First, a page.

Platforms workers will get leave, a minimum wage, overtime and other standard benefits under a new legislative package.
The government announced the measures earlier today, which also include social security contributions, statutory bonuses, and crucially, transport payments, which include license, insurance, fuel, communication and other material.
Agencies will no longer be able to deduct payments from workers’ wages or charge so called “recruitment fees”.
Agencies will also need to provide workers with transparent information in terms of work performance, hours, and other information.
All information must be presented to the Department of Industrial Relations and Employment
The rules will come into force in three months time to help platforms and workers get in line.
Parliamentary Secretary Andy Ellul, who announced the new rules, said that the regulations will give dignity and protect the interests of workers in the field.
The platform worker industry has been under the microscope in recent months particularly after Bolt Food workers went on strike over their poor earnings.
The food courier industry – mainly dominated by Wolt and Bolt – surged in popularity in Malta during the COVID-19 pandemic, keeping countless businesses afloat, and it has remained very much active following the end of restrictions on restaurants and social gatherings.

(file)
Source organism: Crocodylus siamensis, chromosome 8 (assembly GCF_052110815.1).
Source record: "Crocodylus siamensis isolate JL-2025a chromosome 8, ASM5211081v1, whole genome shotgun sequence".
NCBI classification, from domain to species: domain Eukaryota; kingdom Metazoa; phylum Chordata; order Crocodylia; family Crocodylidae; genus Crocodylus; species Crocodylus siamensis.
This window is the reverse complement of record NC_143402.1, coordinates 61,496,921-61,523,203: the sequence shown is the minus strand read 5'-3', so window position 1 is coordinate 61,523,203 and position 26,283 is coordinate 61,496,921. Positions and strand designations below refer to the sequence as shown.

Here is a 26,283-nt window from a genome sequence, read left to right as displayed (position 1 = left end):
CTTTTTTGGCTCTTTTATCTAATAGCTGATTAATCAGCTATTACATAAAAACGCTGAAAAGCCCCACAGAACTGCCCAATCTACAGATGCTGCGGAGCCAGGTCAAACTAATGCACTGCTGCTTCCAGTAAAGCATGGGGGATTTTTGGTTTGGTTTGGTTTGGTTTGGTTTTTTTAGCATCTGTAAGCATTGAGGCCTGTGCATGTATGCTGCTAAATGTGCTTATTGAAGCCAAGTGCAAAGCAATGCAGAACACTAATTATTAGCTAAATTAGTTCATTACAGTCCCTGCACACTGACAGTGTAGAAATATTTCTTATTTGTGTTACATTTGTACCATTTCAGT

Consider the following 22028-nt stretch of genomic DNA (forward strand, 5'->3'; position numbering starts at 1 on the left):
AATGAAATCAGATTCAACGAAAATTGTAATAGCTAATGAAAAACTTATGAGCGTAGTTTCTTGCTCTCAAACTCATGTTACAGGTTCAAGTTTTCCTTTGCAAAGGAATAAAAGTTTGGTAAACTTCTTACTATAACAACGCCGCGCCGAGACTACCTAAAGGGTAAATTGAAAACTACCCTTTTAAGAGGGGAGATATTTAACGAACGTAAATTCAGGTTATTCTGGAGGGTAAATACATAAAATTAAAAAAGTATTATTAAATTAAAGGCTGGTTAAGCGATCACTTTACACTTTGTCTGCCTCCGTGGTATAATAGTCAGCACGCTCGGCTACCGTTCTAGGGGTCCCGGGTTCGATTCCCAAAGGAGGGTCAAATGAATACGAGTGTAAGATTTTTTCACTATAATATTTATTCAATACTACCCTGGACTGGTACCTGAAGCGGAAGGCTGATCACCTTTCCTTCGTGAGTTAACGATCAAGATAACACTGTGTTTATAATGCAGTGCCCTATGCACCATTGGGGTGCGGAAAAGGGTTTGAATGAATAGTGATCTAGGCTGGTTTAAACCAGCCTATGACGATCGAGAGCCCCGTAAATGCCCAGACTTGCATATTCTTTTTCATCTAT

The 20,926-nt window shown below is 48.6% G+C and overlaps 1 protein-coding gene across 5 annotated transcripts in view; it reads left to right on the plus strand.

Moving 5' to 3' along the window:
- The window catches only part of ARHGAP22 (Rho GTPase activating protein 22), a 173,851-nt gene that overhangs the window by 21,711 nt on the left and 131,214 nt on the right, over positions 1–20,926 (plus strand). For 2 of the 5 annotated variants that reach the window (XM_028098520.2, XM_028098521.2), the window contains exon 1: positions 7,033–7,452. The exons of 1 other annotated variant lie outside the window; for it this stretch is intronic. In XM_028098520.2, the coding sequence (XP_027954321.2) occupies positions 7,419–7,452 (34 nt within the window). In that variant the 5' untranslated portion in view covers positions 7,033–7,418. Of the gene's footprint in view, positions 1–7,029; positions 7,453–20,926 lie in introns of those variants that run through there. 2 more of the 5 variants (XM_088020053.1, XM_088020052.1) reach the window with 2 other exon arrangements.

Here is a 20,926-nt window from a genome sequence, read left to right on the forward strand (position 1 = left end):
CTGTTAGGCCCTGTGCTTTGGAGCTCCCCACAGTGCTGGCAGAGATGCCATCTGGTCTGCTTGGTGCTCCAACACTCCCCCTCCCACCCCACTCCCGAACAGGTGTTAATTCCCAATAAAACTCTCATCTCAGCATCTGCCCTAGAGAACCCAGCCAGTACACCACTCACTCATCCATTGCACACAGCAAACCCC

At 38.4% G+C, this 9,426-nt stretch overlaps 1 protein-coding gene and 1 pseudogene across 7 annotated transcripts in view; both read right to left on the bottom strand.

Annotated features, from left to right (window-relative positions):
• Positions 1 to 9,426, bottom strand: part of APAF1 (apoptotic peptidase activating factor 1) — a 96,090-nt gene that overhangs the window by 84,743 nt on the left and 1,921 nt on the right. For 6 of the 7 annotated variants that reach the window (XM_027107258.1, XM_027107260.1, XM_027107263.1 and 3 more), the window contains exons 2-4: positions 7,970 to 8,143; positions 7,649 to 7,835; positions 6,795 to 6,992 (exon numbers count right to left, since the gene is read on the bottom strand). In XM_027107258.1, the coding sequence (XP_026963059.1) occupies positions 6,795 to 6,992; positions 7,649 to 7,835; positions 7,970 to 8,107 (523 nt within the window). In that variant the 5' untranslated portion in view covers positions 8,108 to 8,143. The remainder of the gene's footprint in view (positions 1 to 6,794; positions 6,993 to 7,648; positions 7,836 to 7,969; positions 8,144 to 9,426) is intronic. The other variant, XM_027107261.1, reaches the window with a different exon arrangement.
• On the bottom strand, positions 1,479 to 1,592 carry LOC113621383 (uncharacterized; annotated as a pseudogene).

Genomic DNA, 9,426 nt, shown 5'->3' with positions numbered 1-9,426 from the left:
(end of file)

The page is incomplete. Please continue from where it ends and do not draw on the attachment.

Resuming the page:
However, the industry has been criticised for the working conditions of certain couriers. While EU nationals can be self-employed for the food courier apps and other platforms in the gig economy, third-country nationals must find employment through a fleet operator.
A bulk of those striking were third-country-nationals employed through fleet agencies. And while there are many fair operators in the field, many cowboy operators, who take explorative fees and rates from their couriers, are creating major issues.
In some cases, fleet agencies, who act as employers for third-country-nationals who work with food courier platforms, take at least 50% of their pay.
Meanwhile, Bolt Food has routinely slashed fees paid to couriers by reducing their peak-time bonuses by an average of more than 50%.
One courier told Lovin Malta how he earns just “around €40 to €50 in hand, following a 12 to 15 hour work day, as around 50% has to go towards [their] agencies”.
According to the figures, it appears that there are some third-country national Bolt workers that earn between €2.66 and €3.33 an hour on a good day. The minimum wage in Malta is €4.57.
The government has long pledged to address issues in the sector, but this is the first major development in a few years.
What do you think of the new measures?